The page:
Gannon O’Brien got the all-star number of the evening, singing the iconic “Christmas Song” that brought tears to a few of the couples around me. With his deep vocals as he gazed longingly into the audience, the number perfectly captivated the intimacy of the holiday season and the emotion emanating from so many holiday classics.

The group finished with the rousing “Rockin’ Around the Christmas Tree” and the iconic encore number “What A Wonderful World,” the Louis Armstrong classic. Appropriately, the song was an exclamation point on an evening that reminded us all about the wonder of the holiday season.

Running Time: Approximately 90 minutes, with no intermission.

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Holiday Follies plays through December 23, 2014 at Signature Theatre—4200 Campbell Avenue in Arlington, Virginia. For tickets, call the box office at (703) 820-9771, or purchase them online.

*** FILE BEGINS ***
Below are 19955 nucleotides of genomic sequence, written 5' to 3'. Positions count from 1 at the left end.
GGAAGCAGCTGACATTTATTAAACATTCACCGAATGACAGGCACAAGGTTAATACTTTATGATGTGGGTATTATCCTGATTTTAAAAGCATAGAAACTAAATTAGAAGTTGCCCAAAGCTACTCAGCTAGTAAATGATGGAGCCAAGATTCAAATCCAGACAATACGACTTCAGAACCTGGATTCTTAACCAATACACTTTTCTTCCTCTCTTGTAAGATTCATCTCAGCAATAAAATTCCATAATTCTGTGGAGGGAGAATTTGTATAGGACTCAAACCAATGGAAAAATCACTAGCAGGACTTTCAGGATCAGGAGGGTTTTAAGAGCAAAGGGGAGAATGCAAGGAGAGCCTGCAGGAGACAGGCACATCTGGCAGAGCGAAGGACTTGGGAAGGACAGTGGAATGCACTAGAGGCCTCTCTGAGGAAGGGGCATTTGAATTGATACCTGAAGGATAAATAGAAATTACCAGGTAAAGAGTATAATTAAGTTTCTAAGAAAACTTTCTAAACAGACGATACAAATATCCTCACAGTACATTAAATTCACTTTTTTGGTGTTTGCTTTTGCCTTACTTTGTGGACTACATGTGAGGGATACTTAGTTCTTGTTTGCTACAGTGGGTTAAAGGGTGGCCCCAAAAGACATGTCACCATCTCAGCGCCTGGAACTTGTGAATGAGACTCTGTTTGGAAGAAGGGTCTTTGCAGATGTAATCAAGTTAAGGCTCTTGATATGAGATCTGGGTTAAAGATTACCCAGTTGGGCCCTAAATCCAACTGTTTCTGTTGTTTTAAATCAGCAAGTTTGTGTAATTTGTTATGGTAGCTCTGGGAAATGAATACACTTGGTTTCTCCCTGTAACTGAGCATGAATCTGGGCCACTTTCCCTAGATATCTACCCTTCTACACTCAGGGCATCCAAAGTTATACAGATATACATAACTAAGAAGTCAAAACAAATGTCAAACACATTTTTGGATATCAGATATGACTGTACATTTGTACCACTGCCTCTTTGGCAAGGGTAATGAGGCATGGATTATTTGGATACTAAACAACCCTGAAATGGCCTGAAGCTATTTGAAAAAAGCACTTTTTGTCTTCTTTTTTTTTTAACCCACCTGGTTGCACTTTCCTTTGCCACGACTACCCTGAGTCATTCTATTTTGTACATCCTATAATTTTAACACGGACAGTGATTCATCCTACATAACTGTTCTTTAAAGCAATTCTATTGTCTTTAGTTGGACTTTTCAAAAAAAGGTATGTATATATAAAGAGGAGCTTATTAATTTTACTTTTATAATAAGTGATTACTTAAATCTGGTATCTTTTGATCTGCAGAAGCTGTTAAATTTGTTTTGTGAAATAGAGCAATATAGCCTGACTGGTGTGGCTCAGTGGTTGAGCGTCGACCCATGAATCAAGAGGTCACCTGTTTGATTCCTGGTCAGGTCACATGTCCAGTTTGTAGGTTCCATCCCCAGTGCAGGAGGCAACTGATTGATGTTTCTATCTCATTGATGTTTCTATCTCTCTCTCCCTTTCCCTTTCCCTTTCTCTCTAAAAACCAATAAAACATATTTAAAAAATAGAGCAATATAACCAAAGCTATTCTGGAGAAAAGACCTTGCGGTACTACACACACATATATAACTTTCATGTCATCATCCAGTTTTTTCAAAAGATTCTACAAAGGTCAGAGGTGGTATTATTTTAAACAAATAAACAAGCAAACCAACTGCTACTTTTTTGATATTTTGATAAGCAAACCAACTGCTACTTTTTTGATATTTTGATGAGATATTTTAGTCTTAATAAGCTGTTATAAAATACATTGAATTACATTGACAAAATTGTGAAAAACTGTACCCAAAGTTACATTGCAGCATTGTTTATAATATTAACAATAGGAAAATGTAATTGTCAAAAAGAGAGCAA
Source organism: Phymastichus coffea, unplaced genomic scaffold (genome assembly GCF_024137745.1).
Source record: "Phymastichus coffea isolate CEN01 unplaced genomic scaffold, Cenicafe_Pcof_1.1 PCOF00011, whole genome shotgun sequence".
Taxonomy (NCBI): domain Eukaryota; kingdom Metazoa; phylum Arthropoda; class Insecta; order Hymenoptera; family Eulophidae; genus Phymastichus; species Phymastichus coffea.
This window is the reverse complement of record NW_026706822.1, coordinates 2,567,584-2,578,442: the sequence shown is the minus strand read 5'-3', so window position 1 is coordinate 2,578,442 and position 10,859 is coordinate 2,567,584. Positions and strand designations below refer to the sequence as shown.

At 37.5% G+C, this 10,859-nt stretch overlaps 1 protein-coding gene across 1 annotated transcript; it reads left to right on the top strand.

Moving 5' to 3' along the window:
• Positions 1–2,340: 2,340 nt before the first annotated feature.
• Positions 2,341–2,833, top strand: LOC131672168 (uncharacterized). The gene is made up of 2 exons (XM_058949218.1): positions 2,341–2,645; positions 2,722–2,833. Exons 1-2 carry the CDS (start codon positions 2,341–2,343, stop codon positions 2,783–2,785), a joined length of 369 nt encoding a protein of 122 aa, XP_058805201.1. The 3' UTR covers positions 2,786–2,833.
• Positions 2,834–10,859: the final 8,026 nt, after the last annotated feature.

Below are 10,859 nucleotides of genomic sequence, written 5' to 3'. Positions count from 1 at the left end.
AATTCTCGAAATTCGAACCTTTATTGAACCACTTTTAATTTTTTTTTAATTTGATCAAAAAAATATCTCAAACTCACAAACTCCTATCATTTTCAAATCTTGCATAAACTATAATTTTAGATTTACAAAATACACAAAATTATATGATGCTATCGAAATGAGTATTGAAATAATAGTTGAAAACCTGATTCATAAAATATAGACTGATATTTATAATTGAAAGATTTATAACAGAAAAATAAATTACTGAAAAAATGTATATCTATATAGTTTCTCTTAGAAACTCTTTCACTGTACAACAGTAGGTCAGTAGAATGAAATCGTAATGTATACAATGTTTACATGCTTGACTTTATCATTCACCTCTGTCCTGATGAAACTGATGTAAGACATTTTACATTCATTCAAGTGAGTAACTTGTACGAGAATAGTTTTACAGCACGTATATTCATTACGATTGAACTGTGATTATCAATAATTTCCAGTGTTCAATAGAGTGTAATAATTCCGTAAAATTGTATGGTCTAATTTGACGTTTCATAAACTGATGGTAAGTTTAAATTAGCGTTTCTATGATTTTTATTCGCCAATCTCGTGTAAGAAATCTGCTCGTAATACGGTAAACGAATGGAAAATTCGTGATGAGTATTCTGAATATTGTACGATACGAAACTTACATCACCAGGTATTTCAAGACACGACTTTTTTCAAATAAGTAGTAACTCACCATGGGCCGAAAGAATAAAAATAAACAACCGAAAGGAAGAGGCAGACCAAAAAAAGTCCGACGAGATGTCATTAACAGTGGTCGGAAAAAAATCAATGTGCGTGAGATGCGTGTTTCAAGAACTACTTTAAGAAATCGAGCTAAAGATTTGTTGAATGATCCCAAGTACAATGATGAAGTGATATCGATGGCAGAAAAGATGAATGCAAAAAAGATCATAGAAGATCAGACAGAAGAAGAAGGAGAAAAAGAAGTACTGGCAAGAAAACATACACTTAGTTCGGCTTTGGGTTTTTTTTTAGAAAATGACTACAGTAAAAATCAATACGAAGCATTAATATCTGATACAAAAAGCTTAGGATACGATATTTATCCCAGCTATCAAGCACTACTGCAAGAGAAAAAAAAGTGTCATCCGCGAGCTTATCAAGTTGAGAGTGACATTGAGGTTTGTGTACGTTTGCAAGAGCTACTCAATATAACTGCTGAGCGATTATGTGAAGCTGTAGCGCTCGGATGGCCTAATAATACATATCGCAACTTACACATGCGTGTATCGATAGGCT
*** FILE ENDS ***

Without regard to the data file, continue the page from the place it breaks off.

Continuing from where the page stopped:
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Derek Mong
Derek is a DC-native and a graduate of Duke University (B.A Political Science). During his junior/senior year at Duke, Derek served as a Marketing and Public Relations intern at the Nederlander-operated Durham Performing Arts Center. At his internship, Derek developed marketing campaigns and assisted press in coverage of the four major Broadway engagements that season: Memphis, The Addams Family, Bring It On, and Wicked. Upon graduating from Duke in 2012, Derek joined a tech and management consulting firm in Arlington, VA, where he currently works. Derek enjoys frequenting the DC-NYC theatre scene; when not in the theatre, Derek can probably be found running outdoors, blogging, playing the piano, traveling the country, and, of course, tweeting (@derekmong). Derek is currently obsessed with Disney's 'Newsies' on Broadway.